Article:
Agility tests using light signals provide standardized test conditions and stable data, making them easier to set up and more reliable than video or live stimuli. While they may have lower ecological validity in reflecting specific sport characteristics, their high reliability makes them useful. As the specialization and specificity of sports training extend to younger ages, there is also a movement to reconsider general agility training and evaluation (39). For agility tests and training aimed at evaluating and teaching common cognitive-judgment processes and associated movement patterns across various sports, general agility responses to light signals could be highly effective.


Agility tests using light signals provide standardized conditions for general cognitive-judgment and movement training across sports.


Practical Insights from Sports Performance Data


An analysis of 45 matches of two professional soccer teams in the UK using GPS data showed that the total number of accelerations and decelerations above 3.0 m/s² was significantly higher in winning matches compared to drawn or lost matches (40). This suggests that agility involves not only rapid multidirectional acceleration from slow movements but also rapid deceleration from high-speed movements. Understanding how such accelerations and decelerations occur during matches is essential for future agility tests and training.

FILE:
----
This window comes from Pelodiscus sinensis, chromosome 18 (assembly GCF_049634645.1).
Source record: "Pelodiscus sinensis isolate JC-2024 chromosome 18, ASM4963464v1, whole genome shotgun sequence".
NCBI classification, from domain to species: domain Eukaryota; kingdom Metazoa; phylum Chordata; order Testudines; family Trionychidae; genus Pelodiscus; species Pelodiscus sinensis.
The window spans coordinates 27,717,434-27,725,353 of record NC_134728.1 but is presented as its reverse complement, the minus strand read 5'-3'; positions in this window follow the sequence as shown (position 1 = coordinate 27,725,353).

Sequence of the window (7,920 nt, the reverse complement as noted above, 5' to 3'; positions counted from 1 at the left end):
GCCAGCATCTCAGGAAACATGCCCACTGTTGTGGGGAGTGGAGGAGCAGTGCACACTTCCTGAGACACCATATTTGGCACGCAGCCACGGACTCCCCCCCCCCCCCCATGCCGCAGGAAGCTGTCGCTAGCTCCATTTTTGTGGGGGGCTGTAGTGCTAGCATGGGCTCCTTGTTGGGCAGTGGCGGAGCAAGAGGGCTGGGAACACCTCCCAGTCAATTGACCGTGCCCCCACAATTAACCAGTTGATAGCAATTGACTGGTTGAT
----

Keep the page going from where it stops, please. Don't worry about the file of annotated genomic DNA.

Soccer players sprinting.  An analysis of 873 sprints over 6 matches by 13 U18 players from a professional soccer team in the UK showed that most of these sprints were curved, known as swerves (42). Traditional COD and agility tests mostly involve straight-line sprints with sharp angles. However, considering these findings, it is necessary to explore tests and training involving curved sprints of varying radii with response signals presented during these movements

Further, data from 10 matches in the UK professional soccer league indicated that 83-88% of the maximum sprints were curved rather than straight (41). An analysis of 873 sprints over 6 matches by 13 U18 players from a professional soccer team in the UK showed that most of these sprints were curved, known as swerves (42). Traditional COD and agility tests mostly involve straight-line sprints with sharp angles. However, considering these findings, it is necessary to explore tests and training involving curved sprints of varying radii with response signals presented during these movements (43, 44).